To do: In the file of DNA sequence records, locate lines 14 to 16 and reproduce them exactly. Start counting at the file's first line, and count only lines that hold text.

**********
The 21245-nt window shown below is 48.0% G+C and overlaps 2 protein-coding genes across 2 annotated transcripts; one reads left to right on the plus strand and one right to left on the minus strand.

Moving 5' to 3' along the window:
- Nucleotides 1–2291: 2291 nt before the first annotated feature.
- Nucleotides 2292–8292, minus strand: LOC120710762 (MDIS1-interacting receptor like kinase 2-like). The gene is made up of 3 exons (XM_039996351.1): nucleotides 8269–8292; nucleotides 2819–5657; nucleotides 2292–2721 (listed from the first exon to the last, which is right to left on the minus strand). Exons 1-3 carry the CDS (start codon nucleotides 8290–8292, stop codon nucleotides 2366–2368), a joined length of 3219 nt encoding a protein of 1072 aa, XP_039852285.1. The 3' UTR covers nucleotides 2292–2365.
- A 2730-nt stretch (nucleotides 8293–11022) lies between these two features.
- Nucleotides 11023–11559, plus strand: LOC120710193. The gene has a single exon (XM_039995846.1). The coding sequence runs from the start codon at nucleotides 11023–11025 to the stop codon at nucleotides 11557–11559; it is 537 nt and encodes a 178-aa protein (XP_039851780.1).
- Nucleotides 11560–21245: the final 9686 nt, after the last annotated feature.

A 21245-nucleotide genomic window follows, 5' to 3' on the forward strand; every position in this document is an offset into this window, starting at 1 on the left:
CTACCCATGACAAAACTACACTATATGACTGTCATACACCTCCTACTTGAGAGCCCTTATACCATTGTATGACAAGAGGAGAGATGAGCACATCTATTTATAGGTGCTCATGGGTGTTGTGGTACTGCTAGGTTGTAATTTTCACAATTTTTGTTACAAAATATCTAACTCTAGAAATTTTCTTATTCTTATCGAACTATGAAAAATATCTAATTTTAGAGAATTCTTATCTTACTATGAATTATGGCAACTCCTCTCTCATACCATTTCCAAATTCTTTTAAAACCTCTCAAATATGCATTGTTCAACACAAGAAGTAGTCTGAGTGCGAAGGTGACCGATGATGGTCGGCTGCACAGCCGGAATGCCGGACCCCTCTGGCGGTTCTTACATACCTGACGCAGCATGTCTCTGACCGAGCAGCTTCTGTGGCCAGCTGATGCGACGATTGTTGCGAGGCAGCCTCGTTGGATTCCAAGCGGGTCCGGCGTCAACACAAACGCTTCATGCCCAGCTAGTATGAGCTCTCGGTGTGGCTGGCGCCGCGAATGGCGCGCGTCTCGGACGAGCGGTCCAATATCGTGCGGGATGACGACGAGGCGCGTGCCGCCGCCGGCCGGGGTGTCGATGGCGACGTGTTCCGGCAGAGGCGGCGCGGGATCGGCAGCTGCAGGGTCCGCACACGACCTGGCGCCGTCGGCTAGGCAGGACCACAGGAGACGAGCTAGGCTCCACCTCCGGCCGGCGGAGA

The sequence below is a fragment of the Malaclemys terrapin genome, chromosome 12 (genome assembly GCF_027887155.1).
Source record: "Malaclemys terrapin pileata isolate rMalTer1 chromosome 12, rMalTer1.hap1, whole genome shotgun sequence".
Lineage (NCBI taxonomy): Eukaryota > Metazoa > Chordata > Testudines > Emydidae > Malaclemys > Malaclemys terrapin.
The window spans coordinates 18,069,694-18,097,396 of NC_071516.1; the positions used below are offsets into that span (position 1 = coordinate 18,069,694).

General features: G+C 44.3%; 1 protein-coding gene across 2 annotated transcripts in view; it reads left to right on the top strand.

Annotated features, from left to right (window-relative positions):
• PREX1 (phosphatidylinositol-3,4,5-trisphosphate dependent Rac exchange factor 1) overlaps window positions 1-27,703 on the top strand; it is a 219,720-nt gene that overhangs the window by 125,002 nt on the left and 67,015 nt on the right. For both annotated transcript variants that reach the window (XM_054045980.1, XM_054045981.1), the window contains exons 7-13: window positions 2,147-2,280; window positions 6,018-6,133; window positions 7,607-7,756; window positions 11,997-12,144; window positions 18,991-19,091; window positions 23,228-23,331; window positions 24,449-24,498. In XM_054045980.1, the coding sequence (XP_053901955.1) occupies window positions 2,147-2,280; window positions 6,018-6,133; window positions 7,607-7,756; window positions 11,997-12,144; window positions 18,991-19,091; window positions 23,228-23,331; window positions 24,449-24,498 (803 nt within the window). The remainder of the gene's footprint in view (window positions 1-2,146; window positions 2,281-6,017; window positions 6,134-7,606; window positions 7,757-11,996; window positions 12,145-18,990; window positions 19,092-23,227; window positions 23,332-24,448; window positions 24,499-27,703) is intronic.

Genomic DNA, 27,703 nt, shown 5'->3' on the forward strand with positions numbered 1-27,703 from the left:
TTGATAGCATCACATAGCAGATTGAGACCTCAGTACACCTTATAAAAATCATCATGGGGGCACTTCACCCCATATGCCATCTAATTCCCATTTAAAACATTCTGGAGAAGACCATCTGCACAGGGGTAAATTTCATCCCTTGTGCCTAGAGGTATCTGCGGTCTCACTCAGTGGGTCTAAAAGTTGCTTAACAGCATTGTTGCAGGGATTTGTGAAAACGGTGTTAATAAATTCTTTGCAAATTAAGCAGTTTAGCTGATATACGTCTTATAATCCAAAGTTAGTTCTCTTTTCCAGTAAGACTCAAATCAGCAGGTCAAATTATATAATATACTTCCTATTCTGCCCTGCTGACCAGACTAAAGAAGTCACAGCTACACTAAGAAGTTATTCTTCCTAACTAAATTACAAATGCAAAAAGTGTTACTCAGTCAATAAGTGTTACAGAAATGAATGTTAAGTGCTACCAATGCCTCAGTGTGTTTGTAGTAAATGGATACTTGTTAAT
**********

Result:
General features: G+C 44.3%; 1 protein-coding gene across 2 annotated transcripts in view; it reads left to right on the top strand.

Annotated features, from left to right (window-relative positions):
• PREX1 (phosphatidylinositol-3,4,5-trisphosphate dependent Rac exchange factor 1) overlaps window positions 1-27,703 on the top strand; it is a 219,720-nt gene that overhangs the window by 125,002 nt on the left and 67,015 nt on the right. For both annotated transcript variants that reach the window (XM_054045980.1, XM_054045981.1), the window contains exons 7-13: window positions 2,147-2,280; window positions 6,018-6,133; window positions 7,607-7,756; window positions 11,997-12,144; window positions 18,991-19,091; window positions 23,228-23,331; window positions 24,449-24,498. In XM_054045980.1, the coding sequence (XP_053901955.1) occupies window positions 2,147-2,280; window positions 6,018-6,133; window positions 7,607-7,756; window positions 11,997-12,144; window positions 18,991-19,091; window positions 23,228-23,331; window positions 24,449-24,498 (803 nt within the window). The remainder of the gene's footprint in view (window positions 1-2,146; window positions 2,281-6,017; window positions 6,134-7,606; window positions 7,757-11,996; window positions 12,145-18,990; window positions 19,092-23,227; window positions 23,332-24,448; window positions 24,499-27,703) is intronic.